How Can The Security Industry Enhance Contact Tracing?
22 Apr 2021
Contact tracing has been more than a buzzword during the coronavirus pandemic. In some cases, it has been an issue of life and death. Tracking who an infected person has been in contact with is an important tool to minimize disease spread, and technology from the physical security industry claimed a role in contact tracing early on – and continues to provide benefits as companies seek to reopen. We asked this week’s Expert Panel Roundtable: How can the security industry enhance contact tracing?
Contact tracing is a key component of organizations’ pandemic response, and the security industry continues to enhance these processes through innovation and integration. Location-based services and AI-enabled video surveillance cameras give organizations the data-powered insight to monitor employee interactions respectfully and accurately. The moment an individual is reported as COVID-19 positive; security managers can leverage these technologies to identify employees who have the highest risk of exposure. This streamlines the process, allowing managers to quickly limit the spread of disease, minimize the number of individuals who have to self-isolate, and give employees peace of mind. Security managers can easily integrate these solutions into their network to give organizations the tools to protect employees and create a healthy and resilient building environment.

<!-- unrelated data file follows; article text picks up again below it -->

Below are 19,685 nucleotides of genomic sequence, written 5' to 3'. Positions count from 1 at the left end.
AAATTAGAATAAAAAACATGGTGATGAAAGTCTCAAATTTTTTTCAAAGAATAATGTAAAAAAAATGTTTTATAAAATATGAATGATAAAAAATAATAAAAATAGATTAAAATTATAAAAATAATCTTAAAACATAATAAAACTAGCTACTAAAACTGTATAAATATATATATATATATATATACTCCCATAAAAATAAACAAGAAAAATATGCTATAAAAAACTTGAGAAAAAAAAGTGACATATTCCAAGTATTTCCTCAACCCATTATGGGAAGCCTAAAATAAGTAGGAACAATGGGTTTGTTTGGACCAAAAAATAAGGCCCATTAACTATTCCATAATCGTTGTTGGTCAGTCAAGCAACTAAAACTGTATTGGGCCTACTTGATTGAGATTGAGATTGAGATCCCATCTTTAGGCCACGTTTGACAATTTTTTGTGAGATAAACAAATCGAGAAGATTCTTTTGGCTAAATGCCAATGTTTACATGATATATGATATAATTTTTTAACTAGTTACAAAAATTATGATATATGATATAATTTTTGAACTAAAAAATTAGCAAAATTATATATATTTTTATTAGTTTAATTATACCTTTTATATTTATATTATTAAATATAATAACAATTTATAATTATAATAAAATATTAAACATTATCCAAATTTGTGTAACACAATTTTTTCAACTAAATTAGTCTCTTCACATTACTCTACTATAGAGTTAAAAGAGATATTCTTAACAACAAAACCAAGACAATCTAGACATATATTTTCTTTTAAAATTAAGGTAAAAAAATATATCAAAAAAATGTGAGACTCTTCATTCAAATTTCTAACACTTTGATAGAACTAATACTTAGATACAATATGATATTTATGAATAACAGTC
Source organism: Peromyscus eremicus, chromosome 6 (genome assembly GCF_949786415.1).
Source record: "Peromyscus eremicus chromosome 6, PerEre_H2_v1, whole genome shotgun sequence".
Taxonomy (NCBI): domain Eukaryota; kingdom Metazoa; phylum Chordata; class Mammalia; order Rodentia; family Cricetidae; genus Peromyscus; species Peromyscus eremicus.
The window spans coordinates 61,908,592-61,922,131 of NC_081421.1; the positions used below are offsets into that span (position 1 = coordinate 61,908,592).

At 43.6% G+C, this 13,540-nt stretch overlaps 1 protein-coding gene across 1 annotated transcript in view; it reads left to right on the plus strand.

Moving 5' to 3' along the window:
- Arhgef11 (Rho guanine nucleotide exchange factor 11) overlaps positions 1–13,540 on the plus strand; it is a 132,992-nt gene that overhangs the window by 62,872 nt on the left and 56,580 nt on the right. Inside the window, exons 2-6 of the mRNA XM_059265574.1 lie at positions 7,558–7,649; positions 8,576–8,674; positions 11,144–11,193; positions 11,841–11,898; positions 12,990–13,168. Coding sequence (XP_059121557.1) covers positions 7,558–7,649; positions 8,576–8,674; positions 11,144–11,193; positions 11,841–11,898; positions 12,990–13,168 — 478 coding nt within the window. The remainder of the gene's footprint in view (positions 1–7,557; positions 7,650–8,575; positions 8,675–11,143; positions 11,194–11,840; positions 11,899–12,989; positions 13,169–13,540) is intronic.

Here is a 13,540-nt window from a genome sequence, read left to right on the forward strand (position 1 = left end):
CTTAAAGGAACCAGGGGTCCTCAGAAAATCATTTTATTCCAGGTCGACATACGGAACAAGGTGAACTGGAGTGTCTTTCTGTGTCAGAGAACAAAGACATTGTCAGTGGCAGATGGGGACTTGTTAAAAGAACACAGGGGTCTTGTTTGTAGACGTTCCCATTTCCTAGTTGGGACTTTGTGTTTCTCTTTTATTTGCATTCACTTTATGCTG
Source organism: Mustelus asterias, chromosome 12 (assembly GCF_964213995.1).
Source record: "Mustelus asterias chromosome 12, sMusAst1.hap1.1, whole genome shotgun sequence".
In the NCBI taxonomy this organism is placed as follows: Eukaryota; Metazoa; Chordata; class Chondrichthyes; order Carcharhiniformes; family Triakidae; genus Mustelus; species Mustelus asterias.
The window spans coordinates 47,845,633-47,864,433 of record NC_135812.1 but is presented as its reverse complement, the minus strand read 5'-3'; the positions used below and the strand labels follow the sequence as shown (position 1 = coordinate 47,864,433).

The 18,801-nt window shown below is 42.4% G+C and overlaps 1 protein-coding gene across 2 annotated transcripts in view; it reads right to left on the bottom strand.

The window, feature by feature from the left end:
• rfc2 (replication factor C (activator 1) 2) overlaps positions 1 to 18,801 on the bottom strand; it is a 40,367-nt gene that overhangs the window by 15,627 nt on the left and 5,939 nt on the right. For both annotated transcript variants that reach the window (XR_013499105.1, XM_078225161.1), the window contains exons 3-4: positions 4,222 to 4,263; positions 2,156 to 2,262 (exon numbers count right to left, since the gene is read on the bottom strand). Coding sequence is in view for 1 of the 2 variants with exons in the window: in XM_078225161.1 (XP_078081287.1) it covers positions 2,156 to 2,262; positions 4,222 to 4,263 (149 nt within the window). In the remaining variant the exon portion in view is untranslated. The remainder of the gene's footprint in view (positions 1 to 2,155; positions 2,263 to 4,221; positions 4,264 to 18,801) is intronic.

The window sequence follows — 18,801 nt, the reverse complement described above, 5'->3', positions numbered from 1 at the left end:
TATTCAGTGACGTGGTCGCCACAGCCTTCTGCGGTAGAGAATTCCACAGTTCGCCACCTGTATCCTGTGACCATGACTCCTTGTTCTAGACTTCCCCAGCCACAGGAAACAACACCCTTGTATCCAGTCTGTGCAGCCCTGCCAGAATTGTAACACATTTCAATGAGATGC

COVID-19 escalated the challenge to ensure the safety of employees and visitors for all businesses. The need to know who potentially infected individuals may have been in contact with was paramount. A unified security platform, including video, access control, and analytic data offered the foundation to quickly identify “at-risk” staff. Early in the pandemic, Genetec developed a “Contagion/Contaminant Proximity Report” at a customer’s request. This report would be generated if an employee or visitor tested positive. Authorized security personnel could now immediately identify all areas that person had accessed. The report created a list, within a defined timeframe, of everyone using the doors to those areas, along with the associated video. This allowed the security team to see everyone the individual came in contact with and compile a list of all employees possibly exposed, even if they had not used their credentials to access a door.